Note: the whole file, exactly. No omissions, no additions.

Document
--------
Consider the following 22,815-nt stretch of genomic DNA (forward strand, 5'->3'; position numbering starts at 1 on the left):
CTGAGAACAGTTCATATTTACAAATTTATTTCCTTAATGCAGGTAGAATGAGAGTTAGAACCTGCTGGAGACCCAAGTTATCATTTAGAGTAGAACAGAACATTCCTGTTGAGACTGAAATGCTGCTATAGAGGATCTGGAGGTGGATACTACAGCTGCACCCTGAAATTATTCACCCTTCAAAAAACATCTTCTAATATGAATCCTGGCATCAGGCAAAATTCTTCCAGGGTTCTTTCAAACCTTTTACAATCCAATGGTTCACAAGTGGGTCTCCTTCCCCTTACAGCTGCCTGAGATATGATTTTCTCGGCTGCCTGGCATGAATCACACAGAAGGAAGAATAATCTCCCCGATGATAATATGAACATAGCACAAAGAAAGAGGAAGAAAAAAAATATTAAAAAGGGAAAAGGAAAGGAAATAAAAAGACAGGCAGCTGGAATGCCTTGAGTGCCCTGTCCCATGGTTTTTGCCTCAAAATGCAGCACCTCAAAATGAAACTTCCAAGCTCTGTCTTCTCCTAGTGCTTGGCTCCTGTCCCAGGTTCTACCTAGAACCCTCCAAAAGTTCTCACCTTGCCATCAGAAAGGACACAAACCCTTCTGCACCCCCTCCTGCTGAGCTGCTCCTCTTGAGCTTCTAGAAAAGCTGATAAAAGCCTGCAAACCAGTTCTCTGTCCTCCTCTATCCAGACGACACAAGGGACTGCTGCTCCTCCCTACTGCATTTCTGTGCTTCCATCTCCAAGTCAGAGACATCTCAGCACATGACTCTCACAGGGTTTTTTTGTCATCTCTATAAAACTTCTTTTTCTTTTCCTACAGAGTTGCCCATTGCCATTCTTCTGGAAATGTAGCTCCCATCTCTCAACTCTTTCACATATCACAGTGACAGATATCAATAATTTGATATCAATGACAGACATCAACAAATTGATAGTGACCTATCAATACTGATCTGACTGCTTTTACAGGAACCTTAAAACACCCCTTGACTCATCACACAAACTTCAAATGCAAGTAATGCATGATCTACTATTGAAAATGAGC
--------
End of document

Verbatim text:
Consider the following 22,815-nt stretch of genomic DNA (forward strand, 5'->3'; position numbering starts at 1 on the left):
CTGAGAACAGTTCATATTTACAAATTTATTTCCTTAATGCAGGTAGAATGAGAGTTAGAACCTGCTGGAGACCCAAGTTATCATTTAGAGTAGAACAGAACATTCCTGTTGAGACTGAAATGCTGCTATAGAGGATCTGGAGGTGGATACTACAGCTGCACCCTGAAATTATTCACCCTTCAAAAAACATCTTCTAATATGAATCCTGGCATCAGGCAAAATTCTTCCAGGGTTCTTTCAAACCTTTTACAATCCAATGGTTCACAAGTGGGTCTCCTTCCCCTTACAGCTGCCTGAGATATGATTTTCTCGGCTGCCTGGCATGAATCACACAGAAGGAAGAATAATCTCCCCGATGATAATATGAACATAGCACAAAGAAAGAGGAAGAAAAAAAATATTAAAAAGGGAAAAGGAAAGGAAATAAAAAGACAGGCAGCTGGAATGCCTTGAGTGCCCTGTCCCATGGTTTTTGCCTCAAAATGCAGCACCTCAAAATGAAACTTCCAAGCTCTGTCTTCTCCTAGTGCTTGGCTCCTGTCCCAGGTTCTACCTAGAACCCTCCAAAAGTTCTCACCTTGCCATCAGAAAGGACACAAACCCTTCTGCACCCCCTCCTGCTGAGCTGCTCCTCTTGAGCTTCTAGAAAAGCTGATAAAAGCCTGCAAACCAGTTCTCTGTCCTCCTCTATCCAGACGACACAAGGGACTGCTGCTCCTCCCTACTGCATTTCTGTGCTTCCATCTCCAAGTCAGAGACATCTCAGCACATGACTCTCACAGGGTTTTTTTGTCATCTCTATAAAACTTCTTTTTCTTTTCCTACAGAGTTGCCCATTGCCATTCTTCTGGAAATGTAGCTCCCATCTCTCAACTCTTTCACATATCACAGTGACAGATATCAATAATTTGATATCAATGACAGACATCAACAAATTGATAGTGACCTATCAATACTGATCTGACTGCTTTTACAGGAACCTTAAAACACCCCTTGACTCATCACACAAACTTCAAATGCAAGTAATGCATGATCTACTATTGAAAATGAGC